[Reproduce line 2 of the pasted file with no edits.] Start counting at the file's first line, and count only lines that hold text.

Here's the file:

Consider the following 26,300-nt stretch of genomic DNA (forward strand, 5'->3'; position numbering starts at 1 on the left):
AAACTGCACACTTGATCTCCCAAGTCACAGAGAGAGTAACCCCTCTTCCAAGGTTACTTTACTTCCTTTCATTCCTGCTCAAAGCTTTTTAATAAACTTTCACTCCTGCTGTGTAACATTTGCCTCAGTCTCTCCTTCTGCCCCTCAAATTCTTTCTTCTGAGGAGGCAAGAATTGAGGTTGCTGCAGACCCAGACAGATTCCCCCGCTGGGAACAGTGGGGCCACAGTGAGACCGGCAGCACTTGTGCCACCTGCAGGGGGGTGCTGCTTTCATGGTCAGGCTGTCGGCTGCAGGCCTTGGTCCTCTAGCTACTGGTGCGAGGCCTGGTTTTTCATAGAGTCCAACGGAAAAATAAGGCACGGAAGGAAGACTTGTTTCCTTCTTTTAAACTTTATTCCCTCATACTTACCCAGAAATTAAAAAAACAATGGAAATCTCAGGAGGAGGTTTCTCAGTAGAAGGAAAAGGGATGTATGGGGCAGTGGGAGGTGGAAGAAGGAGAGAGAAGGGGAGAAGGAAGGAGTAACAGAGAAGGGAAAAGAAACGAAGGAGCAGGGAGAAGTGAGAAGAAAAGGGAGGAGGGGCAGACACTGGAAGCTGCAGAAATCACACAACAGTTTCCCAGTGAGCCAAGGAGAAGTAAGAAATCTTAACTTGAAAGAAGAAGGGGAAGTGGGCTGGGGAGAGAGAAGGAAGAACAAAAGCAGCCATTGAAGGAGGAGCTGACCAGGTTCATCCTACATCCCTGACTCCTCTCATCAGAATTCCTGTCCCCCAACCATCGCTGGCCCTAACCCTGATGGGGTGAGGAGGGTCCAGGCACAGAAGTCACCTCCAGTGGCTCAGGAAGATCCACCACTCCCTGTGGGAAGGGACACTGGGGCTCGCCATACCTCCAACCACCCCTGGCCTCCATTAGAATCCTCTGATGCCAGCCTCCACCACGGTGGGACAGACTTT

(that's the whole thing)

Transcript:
AAACTGCACACTTGATCTCCCAAGTCACAGAGAGAGTAACCCCTCTTCCAAGGTTACTTTACTTCCTTTCATTCCTGCTCAAAGCTTTTTAATAAACTTTCACTCCTGCTGTGTAACATTTGCCTCAGTCTCTCCTTCTGCCCCTCAAATTCTTTCTTCTGAGGAGGCAAGAATTGAGGTTGCTGCAGACCCAGACAGATTCCCCCGCTGGGAACAGTGGGGCCACAGTGAGACCGGCAGCACTTGTGCCACCTGCAGGGGGGTGCTGCTTTCATGGTCAGGCTGTCGGCTGCAGGCCTTGGTCCTCTAGCTACTGGTGCGAGGCCTGGTTTTTCATAGAGTCCAACGGAAAAATAAGGCACGGAAGGAAGACTTGTTTCCTTCTTTTAAACTTTATTCCCTCATACTTACCCAGAAATTAAAAAAACAATGGAAATCTCAGGAGGAGGTTTCTCAGTAGAAGGAAAAGGGATGTATGGGGCAGTGGGAGGTGGAAGAAGGAGAGAGAAGGGGAGAAGGAAGGAGTAACAGAGAAGGGAAAAGAAACGAAGGAGCAGGGAGAAGTGAGAAGAAAAGGGAGGAGGGGCAGACACTGGAAGCTGCAGAAATCACACAACAGTTTCCCAGTGAGCCAAGGAGAAGTAAGAAATCTTAACTTGAAAGAAGAAGGGGAAGTGGGCTGGGGAGAGAGAAGGAAGAACAAAAGCAGCCATTGAAGGAGGAGCTGACCAGGTTCATCCTACATCCCTGACTCCTCTCATCAGAATTCCTGTCCCCCAACCATCGCTGGCCCTAACCCTGATGGGGTGAGGAGGGTCCAGGCACAGAAGTCACCTCCAGTGGCTCAGGAAGATCCACCACTCCCTGTGGGAAGGGACACTGGGGCTCGCCATACCTCCAACCACCCCTGGCCTCCATTAGAATCCTCTGATGCCAGCCTCCACCACGGTGGGACAGACTTT